This is a great Sci Fi book, winner of the Hugo award way back in the day, that is unfortunately no longer in print.
The book is about Father Ruiz-Sanchez, a priest and a biologist, who is part of a UN commission to study the planet Lithia to determine its future. The Lithians are reptilian aliens that act like a perfectly moral race except that they have no conception of faith or belief--they are purely rational. This theological issue is the driving force behind the book.
In the end, I think the author shies away from making some bold claims about religion and human society in general. But still, it's well-written and a worthy read for anyone interested in Sci Fi. It really packs a lot into 181 pages.
I read this book because I reread the similarly setup The Sparrow & Children of God by Mary Doria Russell, some of my favorite books. Russell wrote a lot more about Jesuits in general and the Jesuits she sent into space. Russell's Jesuits' trips to Rakhat were very similar to Isaac Jogues (sp) trips to the New World. In fact, it could be said that Russell was writing historical fiction as well as science fiction. If you are interested I strongly recommend The Sparrow. My recommendation for A Case of Conscience is more tepid.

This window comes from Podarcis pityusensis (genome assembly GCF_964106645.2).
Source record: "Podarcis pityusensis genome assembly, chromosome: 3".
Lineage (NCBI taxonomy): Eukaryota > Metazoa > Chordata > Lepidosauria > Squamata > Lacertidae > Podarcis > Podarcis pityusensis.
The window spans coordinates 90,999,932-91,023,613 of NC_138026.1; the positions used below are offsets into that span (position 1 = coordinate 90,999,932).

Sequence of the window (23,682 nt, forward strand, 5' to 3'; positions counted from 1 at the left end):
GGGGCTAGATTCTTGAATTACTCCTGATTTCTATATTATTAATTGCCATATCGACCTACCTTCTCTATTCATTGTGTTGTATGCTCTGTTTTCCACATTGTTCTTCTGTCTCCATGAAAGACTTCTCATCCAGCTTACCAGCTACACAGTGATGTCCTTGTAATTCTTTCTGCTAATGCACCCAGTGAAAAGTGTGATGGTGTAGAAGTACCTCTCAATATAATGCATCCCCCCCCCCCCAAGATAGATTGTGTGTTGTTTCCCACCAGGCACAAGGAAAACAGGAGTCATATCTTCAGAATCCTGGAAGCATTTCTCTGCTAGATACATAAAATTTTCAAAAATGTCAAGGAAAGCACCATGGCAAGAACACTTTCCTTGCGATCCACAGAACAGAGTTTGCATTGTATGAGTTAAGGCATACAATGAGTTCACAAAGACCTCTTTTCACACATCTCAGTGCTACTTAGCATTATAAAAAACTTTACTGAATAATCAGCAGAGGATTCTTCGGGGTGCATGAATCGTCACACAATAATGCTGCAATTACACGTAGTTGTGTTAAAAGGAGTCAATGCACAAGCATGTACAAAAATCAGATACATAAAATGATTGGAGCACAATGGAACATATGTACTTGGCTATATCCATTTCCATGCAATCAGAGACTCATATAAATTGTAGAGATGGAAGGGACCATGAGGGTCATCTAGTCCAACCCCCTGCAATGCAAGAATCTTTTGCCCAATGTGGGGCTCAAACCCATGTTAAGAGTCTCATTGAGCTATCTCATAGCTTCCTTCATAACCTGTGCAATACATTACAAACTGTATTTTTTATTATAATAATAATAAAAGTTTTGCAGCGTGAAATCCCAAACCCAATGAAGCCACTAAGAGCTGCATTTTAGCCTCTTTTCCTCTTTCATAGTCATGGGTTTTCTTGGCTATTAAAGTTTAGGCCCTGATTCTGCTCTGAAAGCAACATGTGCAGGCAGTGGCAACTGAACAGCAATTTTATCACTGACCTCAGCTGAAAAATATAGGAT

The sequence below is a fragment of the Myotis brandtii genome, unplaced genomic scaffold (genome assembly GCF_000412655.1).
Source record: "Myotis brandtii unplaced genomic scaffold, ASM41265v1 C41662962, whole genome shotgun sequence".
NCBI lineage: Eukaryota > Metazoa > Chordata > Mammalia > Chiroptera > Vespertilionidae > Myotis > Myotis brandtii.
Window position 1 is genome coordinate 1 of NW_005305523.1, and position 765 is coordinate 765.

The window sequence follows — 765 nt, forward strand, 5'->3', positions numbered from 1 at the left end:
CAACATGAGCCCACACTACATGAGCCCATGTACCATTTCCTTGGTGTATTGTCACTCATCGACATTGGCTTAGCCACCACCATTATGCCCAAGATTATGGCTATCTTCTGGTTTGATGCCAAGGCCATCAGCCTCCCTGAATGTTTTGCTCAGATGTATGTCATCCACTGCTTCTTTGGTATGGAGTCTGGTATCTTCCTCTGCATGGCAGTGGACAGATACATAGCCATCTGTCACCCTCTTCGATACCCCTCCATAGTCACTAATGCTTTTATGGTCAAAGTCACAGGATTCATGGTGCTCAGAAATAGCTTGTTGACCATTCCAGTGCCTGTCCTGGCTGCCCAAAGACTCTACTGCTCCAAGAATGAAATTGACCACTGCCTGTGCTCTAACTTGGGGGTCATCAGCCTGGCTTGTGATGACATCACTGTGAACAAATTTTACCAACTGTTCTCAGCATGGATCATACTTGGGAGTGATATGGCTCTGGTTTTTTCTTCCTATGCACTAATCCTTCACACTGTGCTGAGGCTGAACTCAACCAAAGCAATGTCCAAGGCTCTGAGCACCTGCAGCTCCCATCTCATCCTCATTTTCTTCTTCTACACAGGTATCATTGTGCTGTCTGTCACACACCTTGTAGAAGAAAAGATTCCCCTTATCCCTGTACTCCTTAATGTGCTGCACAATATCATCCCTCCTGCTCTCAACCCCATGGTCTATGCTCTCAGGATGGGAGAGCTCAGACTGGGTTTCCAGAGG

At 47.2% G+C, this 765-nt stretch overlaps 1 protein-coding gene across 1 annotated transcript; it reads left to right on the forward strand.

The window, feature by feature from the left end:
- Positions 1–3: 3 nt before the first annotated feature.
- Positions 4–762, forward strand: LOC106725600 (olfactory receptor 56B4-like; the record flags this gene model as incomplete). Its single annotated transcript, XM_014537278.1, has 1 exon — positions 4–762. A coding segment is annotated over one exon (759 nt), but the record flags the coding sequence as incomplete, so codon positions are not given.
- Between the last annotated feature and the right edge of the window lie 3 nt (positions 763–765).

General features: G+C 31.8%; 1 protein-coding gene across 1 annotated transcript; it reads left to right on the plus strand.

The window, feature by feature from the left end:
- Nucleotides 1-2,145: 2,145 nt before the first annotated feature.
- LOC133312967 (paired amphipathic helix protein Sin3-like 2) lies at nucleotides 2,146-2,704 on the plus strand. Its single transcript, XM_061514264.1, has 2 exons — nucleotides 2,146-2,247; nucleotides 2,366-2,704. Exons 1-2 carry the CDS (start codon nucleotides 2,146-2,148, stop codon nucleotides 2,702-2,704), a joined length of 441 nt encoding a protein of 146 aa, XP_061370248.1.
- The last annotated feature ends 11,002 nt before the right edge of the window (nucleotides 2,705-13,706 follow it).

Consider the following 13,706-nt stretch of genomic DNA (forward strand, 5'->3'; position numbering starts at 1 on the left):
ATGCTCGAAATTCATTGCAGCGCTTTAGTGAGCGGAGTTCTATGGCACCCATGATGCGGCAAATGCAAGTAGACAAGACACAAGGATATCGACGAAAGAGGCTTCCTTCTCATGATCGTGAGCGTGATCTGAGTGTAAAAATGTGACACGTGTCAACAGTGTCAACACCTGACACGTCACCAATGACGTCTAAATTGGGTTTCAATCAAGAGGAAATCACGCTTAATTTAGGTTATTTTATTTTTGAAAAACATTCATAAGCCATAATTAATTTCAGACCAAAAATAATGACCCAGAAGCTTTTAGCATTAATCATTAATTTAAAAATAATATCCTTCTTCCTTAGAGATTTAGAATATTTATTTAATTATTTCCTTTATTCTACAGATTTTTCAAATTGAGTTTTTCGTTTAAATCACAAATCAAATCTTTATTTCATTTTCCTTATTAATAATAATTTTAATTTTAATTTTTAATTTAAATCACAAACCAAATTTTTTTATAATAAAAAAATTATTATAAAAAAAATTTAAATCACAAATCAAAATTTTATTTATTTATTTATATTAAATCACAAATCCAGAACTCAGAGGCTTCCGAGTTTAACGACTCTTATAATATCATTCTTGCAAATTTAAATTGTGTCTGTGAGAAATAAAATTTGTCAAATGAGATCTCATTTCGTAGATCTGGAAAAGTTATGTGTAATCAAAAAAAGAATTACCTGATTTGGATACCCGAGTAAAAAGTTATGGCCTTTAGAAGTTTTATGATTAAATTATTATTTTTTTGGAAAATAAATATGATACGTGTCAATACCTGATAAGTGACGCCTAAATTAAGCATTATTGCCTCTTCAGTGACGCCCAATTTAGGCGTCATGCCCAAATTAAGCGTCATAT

But you're reading this to find out about Blish. Blish writing in 1958 was understandably writing very much pre- Vatican 2. His priest does not question God. Or the Pope. Ever. This is a static book. It's a lot of talk, it's about ideas, they are very big ideas, but that has to be a kind of (science)fiction you are interested in. It's worth reading, but don't let this be the only sf you read.
It was interesting to read this book which was one of the first to take the intersection of relgion and science fiction seriously. The beginning and ending were good, but dragged in the middle. Unfortunately some of the theology didn't make sense to me, but maybe that is because I am Protestand, not Catholic.
I would recommend reading this, but think The Sparrow is the better book on a similar topic.
Iliked this book although it was a bit slow moving at times!